Mindful of these principles, consider the ramifications of the government’s argument. It contends free exercise is an individual right. If the Gilardis had run their businesses as sole proprietorships, they would presumably have a viable RFRA claim under the government’s theory. Cf. Braunfeld, 366 U.S. at 601 (describing individual merchants who challenged a Sunday closing law under the Free Exercise Clause). But the government, relying on what is perhaps an incomplete understanding of corporate law, argues the Gilardis lose the ability to make such a claim by taking advantage of state incorporation law. And as a corollary to the government’s expansive theory, the party being regulated—the corporation—cannot make a free-exercise claim, as it is not an individual capable of exercising religion. So, in the government’s view, there is no corporate analogue, and the individual right disappears into the ether.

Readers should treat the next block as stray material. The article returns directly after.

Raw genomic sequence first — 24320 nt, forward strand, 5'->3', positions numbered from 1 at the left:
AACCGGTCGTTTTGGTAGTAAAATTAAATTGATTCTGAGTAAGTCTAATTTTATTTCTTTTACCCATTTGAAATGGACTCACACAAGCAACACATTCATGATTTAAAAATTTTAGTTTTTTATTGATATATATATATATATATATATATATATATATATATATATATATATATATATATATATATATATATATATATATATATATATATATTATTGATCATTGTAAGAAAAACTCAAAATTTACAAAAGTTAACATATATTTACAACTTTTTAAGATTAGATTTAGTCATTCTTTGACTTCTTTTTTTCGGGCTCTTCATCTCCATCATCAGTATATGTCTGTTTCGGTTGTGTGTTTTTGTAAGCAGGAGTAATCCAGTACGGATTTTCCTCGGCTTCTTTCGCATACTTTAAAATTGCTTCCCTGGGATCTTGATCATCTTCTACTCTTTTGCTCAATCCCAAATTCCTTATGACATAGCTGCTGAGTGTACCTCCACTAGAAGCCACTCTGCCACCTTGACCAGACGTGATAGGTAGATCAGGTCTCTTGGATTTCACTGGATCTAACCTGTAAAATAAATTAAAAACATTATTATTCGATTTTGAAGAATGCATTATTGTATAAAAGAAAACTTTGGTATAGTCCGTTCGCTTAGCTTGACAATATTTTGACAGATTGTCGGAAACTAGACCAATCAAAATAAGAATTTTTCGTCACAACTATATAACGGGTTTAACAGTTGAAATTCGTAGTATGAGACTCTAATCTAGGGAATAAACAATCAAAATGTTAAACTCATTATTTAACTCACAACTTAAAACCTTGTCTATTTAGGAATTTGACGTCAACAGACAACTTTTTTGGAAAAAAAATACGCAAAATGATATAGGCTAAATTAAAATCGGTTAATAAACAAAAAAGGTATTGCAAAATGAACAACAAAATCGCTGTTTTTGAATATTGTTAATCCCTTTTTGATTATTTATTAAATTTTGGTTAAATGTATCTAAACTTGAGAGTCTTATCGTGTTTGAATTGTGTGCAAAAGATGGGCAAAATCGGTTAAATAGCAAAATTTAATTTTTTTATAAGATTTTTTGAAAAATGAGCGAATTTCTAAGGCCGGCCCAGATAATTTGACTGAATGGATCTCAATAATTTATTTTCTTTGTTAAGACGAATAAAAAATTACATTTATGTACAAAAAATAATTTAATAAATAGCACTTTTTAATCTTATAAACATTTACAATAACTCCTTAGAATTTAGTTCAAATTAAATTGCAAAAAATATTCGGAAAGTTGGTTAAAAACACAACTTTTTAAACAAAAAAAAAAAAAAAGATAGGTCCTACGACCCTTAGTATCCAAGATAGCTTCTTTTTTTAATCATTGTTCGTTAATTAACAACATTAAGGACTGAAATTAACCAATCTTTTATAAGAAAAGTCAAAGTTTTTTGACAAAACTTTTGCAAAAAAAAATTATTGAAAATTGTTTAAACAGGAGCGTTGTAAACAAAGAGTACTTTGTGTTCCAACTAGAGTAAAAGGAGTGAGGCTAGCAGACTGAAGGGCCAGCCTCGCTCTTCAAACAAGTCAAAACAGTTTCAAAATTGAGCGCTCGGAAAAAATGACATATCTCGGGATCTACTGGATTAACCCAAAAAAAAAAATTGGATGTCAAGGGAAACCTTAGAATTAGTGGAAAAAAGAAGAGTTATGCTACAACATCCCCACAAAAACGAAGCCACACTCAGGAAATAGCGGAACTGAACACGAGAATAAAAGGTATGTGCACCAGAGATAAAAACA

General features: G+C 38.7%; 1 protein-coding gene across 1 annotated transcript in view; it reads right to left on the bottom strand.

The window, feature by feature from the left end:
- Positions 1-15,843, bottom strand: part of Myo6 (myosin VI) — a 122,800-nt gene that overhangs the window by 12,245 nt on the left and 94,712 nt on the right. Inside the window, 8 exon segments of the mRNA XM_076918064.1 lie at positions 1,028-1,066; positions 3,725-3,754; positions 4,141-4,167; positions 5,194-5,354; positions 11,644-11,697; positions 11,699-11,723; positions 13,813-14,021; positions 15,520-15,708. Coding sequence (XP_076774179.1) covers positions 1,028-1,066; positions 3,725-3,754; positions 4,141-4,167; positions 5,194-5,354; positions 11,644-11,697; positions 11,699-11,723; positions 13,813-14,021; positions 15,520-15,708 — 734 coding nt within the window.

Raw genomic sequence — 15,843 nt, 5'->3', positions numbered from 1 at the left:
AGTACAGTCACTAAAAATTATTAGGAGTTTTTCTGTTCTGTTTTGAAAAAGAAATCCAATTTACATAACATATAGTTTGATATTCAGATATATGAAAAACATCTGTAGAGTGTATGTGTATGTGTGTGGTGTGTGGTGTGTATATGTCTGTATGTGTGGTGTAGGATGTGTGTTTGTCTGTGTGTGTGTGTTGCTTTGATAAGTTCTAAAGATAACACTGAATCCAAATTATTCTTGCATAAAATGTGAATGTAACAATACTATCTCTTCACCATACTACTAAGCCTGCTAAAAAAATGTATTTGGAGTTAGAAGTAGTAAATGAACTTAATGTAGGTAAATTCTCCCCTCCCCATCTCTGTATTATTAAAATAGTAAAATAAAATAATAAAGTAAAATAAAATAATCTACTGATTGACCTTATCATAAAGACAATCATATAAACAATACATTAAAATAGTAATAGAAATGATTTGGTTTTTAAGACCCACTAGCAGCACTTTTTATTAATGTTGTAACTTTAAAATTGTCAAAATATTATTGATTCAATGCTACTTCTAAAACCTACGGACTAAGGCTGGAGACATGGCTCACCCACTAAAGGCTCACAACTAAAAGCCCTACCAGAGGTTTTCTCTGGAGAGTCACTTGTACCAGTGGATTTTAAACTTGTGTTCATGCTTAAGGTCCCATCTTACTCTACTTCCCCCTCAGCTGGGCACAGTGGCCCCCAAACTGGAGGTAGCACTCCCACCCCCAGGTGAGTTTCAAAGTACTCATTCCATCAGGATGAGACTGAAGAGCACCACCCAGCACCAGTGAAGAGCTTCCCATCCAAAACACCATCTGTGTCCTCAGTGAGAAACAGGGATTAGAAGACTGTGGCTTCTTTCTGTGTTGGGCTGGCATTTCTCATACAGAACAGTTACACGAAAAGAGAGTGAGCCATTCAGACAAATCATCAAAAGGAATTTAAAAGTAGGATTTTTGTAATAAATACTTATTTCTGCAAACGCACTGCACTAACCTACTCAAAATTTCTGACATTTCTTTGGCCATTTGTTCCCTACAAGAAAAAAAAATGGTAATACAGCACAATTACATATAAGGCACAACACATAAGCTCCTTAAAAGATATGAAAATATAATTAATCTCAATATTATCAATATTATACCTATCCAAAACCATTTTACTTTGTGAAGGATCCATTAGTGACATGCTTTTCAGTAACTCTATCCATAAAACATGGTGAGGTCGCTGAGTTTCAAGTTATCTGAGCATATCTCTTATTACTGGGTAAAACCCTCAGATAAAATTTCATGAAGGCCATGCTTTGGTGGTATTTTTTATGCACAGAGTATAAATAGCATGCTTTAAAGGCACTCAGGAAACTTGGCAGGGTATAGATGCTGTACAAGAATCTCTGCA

This interpretation is perplexing and troubling. It is perplexing because we do not believe Congress intended important statutory rights to turn on the manner in which an individual operates his businesses. The government’s logic is also quite troubling because it would eventually reach First Amendment free-exercise cases. The same language, ”exercise” “of religion,” appears both in the Constitution and RFRA. Compare U.S. CONST. AMEND. I (“Congress shall make no law respecting an establishment of religion, or prohibiting the free exercise thereof . . . .”), with 42 U.S.C. § 2000bb-1(a) (“Government shall not burden a person’s exercise of religion . . . .”). Thus, if the government is correct, the price of incorporation is not only the loss of RFRA’s statutory free-exercise right, but the constitutional one as well. And that would create a risk of an unconstitutional condition in future cases. See Perry v. -Sindermann, 408 U.S. 593, 597 (1972) (“[T]his Court has made clear that even though a person has no ‘right’ to a valuable governmental benefit and even though the government may deny him the benefit for any number of reasons, there are some reasons upon which the government may not rely. It may not deny a benefit to a person on the basis that infringes on his constitutionally protected interests . . . .” (emphasis added)).